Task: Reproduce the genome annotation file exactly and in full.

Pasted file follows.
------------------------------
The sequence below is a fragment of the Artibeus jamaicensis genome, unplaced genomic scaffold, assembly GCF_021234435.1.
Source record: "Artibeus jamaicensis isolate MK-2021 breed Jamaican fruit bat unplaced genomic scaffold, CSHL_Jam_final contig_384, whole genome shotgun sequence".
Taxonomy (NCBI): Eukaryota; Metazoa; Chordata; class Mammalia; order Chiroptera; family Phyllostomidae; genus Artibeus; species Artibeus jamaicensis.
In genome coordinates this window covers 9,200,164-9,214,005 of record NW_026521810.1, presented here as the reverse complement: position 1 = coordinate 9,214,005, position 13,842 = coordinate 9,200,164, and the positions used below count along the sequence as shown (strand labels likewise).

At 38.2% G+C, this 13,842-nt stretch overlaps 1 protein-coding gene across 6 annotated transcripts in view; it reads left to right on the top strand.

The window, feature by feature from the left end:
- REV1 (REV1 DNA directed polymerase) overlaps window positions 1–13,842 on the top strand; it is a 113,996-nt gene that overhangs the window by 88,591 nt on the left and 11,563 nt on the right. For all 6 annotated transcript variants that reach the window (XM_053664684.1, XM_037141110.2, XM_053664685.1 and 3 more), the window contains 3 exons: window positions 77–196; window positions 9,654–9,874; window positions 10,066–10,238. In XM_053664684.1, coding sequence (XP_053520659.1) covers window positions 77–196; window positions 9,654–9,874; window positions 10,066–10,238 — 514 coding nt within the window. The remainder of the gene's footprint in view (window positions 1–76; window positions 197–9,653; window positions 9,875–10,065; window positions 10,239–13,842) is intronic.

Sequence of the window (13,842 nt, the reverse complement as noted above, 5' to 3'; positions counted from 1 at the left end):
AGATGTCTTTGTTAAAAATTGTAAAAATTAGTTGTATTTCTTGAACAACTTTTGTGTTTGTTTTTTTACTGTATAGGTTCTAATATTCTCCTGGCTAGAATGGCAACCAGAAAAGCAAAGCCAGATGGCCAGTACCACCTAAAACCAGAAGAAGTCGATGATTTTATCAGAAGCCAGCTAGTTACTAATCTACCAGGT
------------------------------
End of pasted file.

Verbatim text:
The sequence below is a fragment of the Artibeus jamaicensis genome, unplaced genomic scaffold, assembly GCF_021234435.1.
Source record: "Artibeus jamaicensis isolate MK-2021 breed Jamaican fruit bat unplaced genomic scaffold, CSHL_Jam_final contig_384, whole genome shotgun sequence".
Taxonomy (NCBI): Eukaryota; Metazoa; Chordata; class Mammalia; order Chiroptera; family Phyllostomidae; genus Artibeus; species Artibeus jamaicensis.
In genome coordinates this window covers 9,200,164-9,214,005 of record NW_026521810.1, presented here as the reverse complement: position 1 = coordinate 9,214,005, position 13,842 = coordinate 9,200,164, and the positions used below count along the sequence as shown (strand labels likewise).

At 38.2% G+C, this 13,842-nt stretch overlaps 1 protein-coding gene across 6 annotated transcripts in view; it reads left to right on the top strand.

The window, feature by feature from the left end:
- REV1 (REV1 DNA directed polymerase) overlaps window positions 1–13,842 on the top strand; it is a 113,996-nt gene that overhangs the window by 88,591 nt on the left and 11,563 nt on the right. For all 6 annotated transcript variants that reach the window (XM_053664684.1, XM_037141110.2, XM_053664685.1 and 3 more), the window contains 3 exons: window positions 77–196; window positions 9,654–9,874; window positions 10,066–10,238. In XM_053664684.1, coding sequence (XP_053520659.1) covers window positions 77–196; window positions 9,654–9,874; window positions 10,066–10,238 — 514 coding nt within the window. The remainder of the gene's footprint in view (window positions 1–76; window positions 197–9,653; window positions 9,875–10,065; window positions 10,239–13,842) is intronic.

Sequence of the window (13,842 nt, the reverse complement as noted above, 5' to 3'; positions counted from 1 at the left end):
AGATGTCTTTGTTAAAAATTGTAAAAATTAGTTGTATTTCTTGAACAACTTTTGTGTTTGTTTTTTTACTGTATAGGTTCTAATATTCTCCTGGCTAGAATGGCAACCAGAAAAGCAAAGCCAGATGGCCAGTACCACCTAAAACCAGAAGAAGTCGATGATTTTATCAGAAGCCAGCTAGTTACTAATCTACCAGGT